Taqueria Las Palmas survives neighborhood changes
In A Federal Case, I'll be eating my way up Federal Boulevard -- south to north -- within Denver city limits. I'll be skipping the national chains and per-scoop Chinese joints, but otherwise I'll report from every vinyl booth, walk-up window and bar stool where food is served. Here's the report on this week's stop...
Mark Antonation Bienvenidos!
Walking into Taqueria Las Palmas is like visiting a neighbor's house. Despite the presence of a cash register and a specials board, the popcorn ceiling, Home Depot light fixtures and laminate-topped tables set up in what, perhaps decades ago, was surely someone's living room with the cozy (if cramped is too unkind a word) space filled with the air of being lived in. Patrons eventually exchange money for food, but until that time comes, they're just as likely to be an aunt and uncle -- with a brood of kids in tow --popping by to catch up on family news.
Federal Boulevard has a distinctly residential feel in the area immediately surrounding Las Palmas, which sports a few bright signs and tacked-on architectural features, along with an armor of incongruous stonework, but otherwise hides demurely behind a few overgrown elm trees and does its best to attract customers with a whispered "Bienvenidos" floating in a cartoon thought bubble above the entrance foyer. The restaurant has its own lot, but I parked a couple of blocks west on 40th so I could walk up and get a feel for the neighborhood. Brick bungalows and more of those elms line either side of the street, their roots pitching the slabs of sidewalk at treacherous angles, given the crust of ice still clinging in the shady stretches.
Mark Antonation Could it be a faded rose from days gone by?
The menu covers the standard spread of combo plates, a la carte tacos, enchiladas and tortas, and few house specials. Heeding my own theory that handwritten signs often contain the best suggestions, I went with tacos made from the house birria (lamb), which is also available in a bowl in a more soup-like format. I make a point of ordering birria wherever I can find it, as lamb and kid pack a great flavor punch that melds particularly well with Mexican spices and heat. More often than not, the lamb is slow-braised and bathed in its own juices, but the kitchen at Las Palmas serves a drier version, no less tender, but finished on the griddle in crisp-edged shreds more akin to pork carnitas. The shingled row of single-ply tacos were as good as any I've had in town, sided with finely chopped mounds of radish, onion and cilantro.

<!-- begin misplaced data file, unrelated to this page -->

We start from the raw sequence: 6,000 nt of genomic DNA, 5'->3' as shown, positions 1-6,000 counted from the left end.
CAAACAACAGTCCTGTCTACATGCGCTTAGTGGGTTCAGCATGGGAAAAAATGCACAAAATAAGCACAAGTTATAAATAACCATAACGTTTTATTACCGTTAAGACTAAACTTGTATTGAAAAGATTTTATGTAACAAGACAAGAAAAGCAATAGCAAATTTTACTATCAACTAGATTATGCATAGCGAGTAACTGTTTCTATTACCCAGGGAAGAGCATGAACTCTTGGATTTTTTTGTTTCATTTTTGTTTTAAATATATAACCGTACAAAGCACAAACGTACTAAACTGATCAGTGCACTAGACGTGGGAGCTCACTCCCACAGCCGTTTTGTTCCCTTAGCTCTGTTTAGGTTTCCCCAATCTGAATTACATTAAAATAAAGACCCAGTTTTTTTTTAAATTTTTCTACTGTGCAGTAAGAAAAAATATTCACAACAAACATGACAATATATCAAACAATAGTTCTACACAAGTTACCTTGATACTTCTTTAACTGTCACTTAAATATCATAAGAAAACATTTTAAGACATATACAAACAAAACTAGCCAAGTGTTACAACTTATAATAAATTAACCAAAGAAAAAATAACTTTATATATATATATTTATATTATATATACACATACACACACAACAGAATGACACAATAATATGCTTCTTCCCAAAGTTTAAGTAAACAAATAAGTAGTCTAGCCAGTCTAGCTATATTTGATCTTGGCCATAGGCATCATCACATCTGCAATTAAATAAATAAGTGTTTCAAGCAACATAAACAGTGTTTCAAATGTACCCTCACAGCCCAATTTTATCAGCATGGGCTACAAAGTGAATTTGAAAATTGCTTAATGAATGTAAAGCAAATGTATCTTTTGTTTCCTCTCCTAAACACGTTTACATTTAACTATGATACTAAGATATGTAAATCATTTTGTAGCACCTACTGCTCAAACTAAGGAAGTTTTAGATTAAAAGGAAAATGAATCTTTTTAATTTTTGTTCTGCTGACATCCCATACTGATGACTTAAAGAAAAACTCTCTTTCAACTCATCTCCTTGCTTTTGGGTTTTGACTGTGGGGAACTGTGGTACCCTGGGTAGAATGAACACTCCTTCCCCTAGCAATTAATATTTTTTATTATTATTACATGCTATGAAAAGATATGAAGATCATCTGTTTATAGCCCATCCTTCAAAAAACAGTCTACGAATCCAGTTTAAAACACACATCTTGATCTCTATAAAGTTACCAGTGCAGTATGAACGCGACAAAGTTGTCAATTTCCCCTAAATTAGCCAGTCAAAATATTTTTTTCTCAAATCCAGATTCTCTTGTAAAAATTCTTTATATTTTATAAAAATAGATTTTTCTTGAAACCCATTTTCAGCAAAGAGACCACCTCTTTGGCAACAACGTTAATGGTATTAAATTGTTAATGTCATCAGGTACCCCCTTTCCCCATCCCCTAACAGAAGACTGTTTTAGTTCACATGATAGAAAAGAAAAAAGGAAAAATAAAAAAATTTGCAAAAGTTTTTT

Mark Antonation I don't kid around about good lamb.
Amy took advantage of the whiteboard suggestion of mole enchiladas stuffed with tender shredded beef (chicken and ground beef were also available). Draped in a velvet robe of sepia-toned mole, the enchiladas started sweet but finished with an herbal complexity and subtle warmth. We also shared a small bowl of blistering green chili, since the menu skewed toward the Den-Mex spectrum and I wanted to see how it compared to recipes from close-by competitors. This version lacked chunks or shreds of pork but still offered a rich meatiness beneath the wicked hit of chiles.
Mark Antonation Holy mole.
The specials board also featured "divorced eggs," a literal, if humorous, translation of huevos divorciados, a dish featuring eggs smothered in pools of red and green chile, separated by a furrow of frijoles refritos. We didn't have room, but it would have been a wiser choice than the unfortunately freezer-burned churros that made it to our table, after we were informed that flan was not available. In retrospect, Las Palmas probably just isn't busy enough to support fresh desserts.
Mark Antonation Next time, I'm getting the divorced eggs for dessert.
Over the past couple of decades, Las Palmas has weathered the continuous ebb and flow of restaurants on Federal. Equal parts charm and unintentional kitsch, the dining room amuses with silk roses on the tables, a Thomas Kinkade print that mirrors an almost idyllic ideal of the restaurant and its faux stonework finish, and colored glass panels above the kitchen pass-through. Over all that, the unmistakable aroma of good homestyle cooking keeps the goofiness in check. Las Palmas is nothing if not a survivor in a neighborhood giving way to flips, scrapes and pop-tops. Survival, though, is equal parts skill and luck. And with any luck, newer neighbors will give the kitchen a chance to keep demonstrating its skill.
Mark Antonation Coloradans love a blazing bowl.
For more from our culinary trek down Federal, check out our entire A Federal Case archive.